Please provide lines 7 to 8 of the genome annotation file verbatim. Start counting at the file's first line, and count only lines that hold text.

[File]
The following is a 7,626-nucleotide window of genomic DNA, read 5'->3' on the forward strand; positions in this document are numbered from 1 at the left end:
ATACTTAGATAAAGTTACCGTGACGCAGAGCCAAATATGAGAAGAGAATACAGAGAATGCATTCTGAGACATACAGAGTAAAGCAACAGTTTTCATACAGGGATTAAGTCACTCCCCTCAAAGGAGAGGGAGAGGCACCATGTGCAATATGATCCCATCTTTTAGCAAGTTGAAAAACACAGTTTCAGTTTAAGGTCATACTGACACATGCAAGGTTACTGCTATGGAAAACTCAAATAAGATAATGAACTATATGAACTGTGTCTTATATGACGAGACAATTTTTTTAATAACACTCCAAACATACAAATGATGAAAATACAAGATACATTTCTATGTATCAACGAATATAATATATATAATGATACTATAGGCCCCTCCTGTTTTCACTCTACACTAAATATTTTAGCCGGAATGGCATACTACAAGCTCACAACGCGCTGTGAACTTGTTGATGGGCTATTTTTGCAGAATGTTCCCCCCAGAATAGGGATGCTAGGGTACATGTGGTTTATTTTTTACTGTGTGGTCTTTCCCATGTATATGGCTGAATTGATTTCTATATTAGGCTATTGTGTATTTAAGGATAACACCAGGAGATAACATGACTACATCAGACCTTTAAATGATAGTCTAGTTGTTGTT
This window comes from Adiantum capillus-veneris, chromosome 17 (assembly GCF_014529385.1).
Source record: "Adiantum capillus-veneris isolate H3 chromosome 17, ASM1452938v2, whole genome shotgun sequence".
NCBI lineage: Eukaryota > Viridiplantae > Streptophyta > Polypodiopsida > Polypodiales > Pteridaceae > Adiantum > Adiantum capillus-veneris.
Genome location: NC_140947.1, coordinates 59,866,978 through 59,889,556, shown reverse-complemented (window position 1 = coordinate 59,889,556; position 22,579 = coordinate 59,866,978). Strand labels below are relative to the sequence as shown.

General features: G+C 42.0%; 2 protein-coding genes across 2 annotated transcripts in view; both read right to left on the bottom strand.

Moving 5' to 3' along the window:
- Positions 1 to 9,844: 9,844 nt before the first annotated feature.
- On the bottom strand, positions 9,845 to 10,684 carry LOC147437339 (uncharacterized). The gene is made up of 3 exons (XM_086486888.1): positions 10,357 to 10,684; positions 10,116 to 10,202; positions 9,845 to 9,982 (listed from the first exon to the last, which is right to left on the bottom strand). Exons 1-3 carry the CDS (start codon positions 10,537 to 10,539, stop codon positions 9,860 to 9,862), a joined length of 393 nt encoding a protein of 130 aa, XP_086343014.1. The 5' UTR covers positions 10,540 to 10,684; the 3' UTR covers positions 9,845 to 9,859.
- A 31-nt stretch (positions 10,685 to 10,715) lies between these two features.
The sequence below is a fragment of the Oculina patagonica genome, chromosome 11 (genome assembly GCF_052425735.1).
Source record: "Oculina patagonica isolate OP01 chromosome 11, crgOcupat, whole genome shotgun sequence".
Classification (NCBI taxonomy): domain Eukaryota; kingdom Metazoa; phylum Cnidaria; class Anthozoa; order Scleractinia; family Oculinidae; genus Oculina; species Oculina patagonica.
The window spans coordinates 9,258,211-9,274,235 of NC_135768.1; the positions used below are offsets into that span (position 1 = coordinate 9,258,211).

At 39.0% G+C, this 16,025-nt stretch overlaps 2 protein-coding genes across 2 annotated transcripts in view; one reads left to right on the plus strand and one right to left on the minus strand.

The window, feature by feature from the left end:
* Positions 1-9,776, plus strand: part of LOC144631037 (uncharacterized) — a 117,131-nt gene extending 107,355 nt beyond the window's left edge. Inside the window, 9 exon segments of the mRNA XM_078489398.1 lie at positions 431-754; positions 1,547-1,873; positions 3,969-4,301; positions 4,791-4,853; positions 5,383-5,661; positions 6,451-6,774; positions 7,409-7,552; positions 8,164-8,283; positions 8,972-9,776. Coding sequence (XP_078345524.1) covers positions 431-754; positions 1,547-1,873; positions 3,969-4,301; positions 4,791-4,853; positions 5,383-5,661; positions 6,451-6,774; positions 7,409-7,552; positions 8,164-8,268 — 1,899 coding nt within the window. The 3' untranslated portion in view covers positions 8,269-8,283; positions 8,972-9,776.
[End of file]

General features: G+C 42.0%; 2 protein-coding genes across 2 annotated transcripts in view; both read right to left on the bottom strand.

Moving 5' to 3' along the window: